Yes, it is designed for 2.3 volts and would draw 2.3 amps, with two major caveats.
First, if you use a step mode which includes a time where both coils are energized, you may end up with higher than 2.3 amp current, so you might want a more capable supply. However, the overall current limit may not be the winding - it may be the risk of damage to the magnets if the temperature or magnetic field strength becomes too high, and those effects are somewhat additive, so you may not want to supply full current to each winding. That's where a full data sheet would be helpful.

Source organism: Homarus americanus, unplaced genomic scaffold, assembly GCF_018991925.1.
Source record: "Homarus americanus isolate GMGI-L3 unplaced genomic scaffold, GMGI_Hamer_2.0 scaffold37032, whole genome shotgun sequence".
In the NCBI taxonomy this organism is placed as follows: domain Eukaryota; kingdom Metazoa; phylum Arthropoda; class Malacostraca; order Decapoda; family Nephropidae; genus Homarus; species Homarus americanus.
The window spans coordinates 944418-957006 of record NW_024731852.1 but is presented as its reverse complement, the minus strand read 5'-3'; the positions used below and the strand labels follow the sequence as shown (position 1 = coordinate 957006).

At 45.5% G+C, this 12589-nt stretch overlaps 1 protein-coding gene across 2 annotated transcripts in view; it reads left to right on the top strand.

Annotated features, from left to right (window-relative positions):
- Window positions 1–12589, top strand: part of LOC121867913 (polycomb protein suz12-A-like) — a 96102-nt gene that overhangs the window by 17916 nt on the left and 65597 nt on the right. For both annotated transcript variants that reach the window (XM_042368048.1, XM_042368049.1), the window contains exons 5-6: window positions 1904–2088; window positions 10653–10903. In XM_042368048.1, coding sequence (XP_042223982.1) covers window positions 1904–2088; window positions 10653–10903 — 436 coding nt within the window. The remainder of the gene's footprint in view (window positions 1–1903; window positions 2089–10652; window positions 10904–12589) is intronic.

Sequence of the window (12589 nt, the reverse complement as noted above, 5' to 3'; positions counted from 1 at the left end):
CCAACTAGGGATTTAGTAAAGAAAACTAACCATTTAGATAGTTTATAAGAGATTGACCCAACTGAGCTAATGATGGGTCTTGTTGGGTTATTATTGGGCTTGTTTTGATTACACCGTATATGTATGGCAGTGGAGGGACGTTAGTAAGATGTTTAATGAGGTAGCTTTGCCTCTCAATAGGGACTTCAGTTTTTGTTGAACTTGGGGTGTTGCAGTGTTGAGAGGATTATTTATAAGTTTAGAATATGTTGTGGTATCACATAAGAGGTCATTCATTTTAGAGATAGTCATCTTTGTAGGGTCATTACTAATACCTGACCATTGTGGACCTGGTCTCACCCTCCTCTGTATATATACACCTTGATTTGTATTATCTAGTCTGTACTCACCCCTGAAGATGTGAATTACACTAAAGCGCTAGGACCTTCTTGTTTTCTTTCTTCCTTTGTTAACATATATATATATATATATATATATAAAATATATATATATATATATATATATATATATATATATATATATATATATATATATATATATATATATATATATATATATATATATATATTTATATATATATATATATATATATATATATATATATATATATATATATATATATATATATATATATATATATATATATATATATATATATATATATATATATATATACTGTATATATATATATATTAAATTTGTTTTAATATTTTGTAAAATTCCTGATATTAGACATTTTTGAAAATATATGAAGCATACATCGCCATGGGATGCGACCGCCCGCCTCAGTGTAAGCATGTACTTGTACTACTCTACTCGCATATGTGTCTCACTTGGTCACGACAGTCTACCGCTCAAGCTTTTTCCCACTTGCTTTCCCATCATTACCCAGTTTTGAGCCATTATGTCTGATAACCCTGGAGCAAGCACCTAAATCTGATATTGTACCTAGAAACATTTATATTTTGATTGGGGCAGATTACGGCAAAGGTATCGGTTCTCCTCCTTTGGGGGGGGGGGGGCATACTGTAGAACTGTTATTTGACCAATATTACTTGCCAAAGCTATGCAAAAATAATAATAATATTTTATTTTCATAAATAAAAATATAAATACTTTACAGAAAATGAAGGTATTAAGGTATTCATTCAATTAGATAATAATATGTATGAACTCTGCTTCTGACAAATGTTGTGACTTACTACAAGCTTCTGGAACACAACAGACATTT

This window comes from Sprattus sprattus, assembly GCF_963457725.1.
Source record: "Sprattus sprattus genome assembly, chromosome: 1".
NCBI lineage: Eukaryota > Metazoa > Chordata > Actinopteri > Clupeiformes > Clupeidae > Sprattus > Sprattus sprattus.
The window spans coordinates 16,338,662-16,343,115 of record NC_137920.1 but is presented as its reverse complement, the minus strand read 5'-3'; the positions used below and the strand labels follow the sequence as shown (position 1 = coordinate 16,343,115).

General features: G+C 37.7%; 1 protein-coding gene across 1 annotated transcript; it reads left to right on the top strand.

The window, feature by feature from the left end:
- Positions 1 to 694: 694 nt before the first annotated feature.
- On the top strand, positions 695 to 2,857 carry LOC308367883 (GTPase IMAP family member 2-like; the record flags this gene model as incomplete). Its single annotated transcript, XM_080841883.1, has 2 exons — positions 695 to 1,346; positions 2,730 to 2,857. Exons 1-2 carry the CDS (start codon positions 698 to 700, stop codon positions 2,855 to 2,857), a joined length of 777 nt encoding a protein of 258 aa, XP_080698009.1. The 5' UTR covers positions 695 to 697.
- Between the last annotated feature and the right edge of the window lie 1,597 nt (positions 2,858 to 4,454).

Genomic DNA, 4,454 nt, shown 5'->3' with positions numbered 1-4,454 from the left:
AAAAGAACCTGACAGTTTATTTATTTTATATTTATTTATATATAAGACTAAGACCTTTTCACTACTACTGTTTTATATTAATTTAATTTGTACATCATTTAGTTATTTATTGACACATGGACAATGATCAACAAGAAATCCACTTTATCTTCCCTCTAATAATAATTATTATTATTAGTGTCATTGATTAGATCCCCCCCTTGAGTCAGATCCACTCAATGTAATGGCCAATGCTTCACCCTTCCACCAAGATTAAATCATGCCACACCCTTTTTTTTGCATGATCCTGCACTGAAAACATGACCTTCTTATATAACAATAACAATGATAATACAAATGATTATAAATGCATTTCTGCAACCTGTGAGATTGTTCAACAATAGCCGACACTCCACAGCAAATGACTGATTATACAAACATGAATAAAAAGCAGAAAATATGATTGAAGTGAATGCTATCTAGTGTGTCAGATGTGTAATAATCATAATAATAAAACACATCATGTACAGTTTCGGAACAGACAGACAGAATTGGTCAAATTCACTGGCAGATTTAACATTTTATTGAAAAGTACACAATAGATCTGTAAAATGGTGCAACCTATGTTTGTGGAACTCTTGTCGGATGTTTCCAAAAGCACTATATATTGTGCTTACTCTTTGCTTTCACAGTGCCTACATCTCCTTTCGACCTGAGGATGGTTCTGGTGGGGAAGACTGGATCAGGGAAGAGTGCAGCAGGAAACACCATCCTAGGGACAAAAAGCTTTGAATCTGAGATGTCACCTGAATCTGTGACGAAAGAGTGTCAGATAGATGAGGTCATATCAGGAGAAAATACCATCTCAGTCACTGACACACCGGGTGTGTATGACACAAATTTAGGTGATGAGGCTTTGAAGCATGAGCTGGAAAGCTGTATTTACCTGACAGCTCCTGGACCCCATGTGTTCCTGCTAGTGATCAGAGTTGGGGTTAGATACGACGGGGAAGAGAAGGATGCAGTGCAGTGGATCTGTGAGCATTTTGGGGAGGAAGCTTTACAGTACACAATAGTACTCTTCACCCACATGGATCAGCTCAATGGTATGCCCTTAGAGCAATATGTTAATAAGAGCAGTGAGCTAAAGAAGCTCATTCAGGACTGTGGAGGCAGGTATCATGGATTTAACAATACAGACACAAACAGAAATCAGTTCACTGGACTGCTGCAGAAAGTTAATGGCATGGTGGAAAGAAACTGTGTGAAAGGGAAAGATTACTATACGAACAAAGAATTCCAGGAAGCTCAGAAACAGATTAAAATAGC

Second, the coil has only 1 ohm of DC resistance. Once you start hitting it with pulsed step currents, the inductive reactance of the coil comes into play, and it will have a higher effective total impedance. With only 2.3v supply, you will see less and less current as you increase the step rate. To counteract this, high performance drivers use a supply voltage up to many times the rated voltage, and use a pulse width (chopping) current regulator to limit the current to the desired value - usually by measuring the voltage drop across a fractional-ohm power resistor in the return supply to the drive transistors/FETs. Even many of the small IC drivers have this mode.